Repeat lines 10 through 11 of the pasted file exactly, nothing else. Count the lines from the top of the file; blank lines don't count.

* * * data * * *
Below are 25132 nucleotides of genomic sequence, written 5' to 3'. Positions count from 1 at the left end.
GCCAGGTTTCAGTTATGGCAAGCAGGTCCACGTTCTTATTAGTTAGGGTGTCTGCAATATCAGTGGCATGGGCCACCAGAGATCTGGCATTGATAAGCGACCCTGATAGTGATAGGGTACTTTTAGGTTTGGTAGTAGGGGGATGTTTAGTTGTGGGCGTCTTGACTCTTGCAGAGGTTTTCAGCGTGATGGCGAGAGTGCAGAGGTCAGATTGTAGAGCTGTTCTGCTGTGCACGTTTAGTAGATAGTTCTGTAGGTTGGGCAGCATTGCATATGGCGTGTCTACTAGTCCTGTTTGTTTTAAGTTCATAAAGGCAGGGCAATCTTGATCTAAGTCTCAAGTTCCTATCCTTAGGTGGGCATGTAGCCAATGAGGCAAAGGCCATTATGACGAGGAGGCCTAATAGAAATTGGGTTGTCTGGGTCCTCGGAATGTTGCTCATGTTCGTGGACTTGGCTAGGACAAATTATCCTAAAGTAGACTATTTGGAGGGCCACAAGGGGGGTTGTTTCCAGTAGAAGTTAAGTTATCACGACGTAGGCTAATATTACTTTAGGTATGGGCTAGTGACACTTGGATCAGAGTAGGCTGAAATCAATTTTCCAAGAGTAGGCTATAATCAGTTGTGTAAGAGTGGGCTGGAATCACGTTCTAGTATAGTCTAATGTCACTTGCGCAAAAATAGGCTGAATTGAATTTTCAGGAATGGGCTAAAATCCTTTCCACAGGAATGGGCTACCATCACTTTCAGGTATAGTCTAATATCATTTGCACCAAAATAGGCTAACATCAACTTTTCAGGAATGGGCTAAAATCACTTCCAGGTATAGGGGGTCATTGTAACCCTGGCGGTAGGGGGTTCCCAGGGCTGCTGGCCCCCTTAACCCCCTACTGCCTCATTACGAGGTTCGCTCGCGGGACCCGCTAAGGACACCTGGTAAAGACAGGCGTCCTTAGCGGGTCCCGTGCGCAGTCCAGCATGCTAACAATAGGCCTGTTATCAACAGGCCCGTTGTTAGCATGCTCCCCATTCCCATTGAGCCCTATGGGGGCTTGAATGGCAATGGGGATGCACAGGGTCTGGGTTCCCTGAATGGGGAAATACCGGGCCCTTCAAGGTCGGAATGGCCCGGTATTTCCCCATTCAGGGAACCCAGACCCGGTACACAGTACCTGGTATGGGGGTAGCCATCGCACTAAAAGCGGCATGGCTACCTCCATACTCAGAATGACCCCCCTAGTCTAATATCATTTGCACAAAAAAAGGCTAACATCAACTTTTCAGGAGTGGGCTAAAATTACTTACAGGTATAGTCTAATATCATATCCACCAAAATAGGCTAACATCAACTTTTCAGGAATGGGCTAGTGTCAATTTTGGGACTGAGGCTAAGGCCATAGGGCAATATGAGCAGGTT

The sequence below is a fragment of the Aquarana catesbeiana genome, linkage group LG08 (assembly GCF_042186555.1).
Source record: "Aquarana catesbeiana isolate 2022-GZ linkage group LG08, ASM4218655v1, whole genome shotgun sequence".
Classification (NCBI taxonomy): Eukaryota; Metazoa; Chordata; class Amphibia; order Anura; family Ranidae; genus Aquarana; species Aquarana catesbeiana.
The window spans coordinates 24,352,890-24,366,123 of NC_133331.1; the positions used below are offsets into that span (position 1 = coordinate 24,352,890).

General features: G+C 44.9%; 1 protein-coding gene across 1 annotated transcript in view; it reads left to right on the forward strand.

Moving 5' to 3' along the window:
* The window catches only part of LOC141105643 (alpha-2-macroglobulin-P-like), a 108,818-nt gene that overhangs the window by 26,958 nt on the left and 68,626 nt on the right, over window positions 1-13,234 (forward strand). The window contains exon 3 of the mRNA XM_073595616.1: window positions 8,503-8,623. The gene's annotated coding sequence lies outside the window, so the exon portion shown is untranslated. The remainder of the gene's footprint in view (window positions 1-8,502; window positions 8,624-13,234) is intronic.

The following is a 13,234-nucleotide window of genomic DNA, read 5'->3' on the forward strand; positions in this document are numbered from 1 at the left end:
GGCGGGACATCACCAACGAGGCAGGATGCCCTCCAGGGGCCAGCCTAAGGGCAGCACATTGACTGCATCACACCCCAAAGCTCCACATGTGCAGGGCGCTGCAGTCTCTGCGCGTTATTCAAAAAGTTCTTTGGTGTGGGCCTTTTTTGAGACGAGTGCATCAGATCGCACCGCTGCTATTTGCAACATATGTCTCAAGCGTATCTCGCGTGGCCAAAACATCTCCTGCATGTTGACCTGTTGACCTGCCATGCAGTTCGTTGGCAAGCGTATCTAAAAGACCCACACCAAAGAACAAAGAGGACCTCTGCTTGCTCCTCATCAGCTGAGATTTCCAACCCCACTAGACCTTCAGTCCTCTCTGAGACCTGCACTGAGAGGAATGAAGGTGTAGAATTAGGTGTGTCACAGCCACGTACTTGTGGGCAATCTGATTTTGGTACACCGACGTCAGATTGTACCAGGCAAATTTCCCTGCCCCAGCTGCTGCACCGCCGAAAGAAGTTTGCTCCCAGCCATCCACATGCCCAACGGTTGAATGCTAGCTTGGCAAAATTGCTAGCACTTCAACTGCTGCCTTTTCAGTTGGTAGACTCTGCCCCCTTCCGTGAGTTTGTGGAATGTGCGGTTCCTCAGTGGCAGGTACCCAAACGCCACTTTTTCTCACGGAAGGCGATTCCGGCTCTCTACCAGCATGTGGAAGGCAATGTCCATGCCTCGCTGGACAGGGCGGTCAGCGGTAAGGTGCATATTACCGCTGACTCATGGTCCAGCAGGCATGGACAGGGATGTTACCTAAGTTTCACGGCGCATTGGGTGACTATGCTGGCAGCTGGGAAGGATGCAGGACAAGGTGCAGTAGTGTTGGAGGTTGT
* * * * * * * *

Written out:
The following is a 13,234-nucleotide window of genomic DNA, read 5'->3' on the forward strand; positions in this document are numbered from 1 at the left end:
GGCGGGACATCACCAACGAGGCAGGATGCCCTCCAGGGGCCAGCCTAAGGGCAGCACATTGACTGCATCACACCCCAAAGCTCCACATGTGCAGGGCGCTGCAGTCTCTGCGCGTTATTCAAAAAGTTCTTTGGTGTGGGCCTTTTTTGAGACGAGTGCATCAGATCGCACCGCTGCTATTTGCAACATATGTCTCAAGCGTATCTCGCGTGGCCAAAACATCTCCTGCATGTTGACCTGTTGACCTGCCATGCAGTTCGTTGGCAAGCGTATCTAAAAGACCCACACCAAAGAACAAAGAGGACCTCTGCTTGCTCCTCATCAGCTGAGATTTCCAACCCCACTAGACCTTCAGTCCTCTCTGAGACCTGCACTGAGAGGAATGAAGGTGTAGAATTAGGTGTGTCACAGCCACGTACTTGTGGGCAATCTGATTTTGGTACACCGACGTCAGATTGTACCAGGCAAATTTCCCTGCCCCAGCTGCTGCACCGCCGAAAGAAGTTTGCTCCCAGCCATCCACATGCCCAACGGTTGAATGCTAGCTTGGCAAAATTGCTAGCACTTCAACTGCTGCCTTTTCAGTTGGTAGACTCTGCCCCCTTCCGTGAGTTTGTGGAATGTGCGGTTCCTCAGTGGCAGGTACCCAAACGCCACTTTTTCTCACGGAAGGCGATTCCGGCTCTCTACCAGCATGTGGAAGGCAATGTCCATGCCTCGCTGGACAGGGCGGTCAGCGGTAAGGTGCATATTACCGCTGACTCATGGTCCAGCAGGCATGGACAGGGATGTTACCTAAGTTTCACGGCGCATTGGGTGACTATGCTGGCAGCTGGGAAGGATGCAGGACAAGGTGCAGTAGTGTTGGAGGTTGT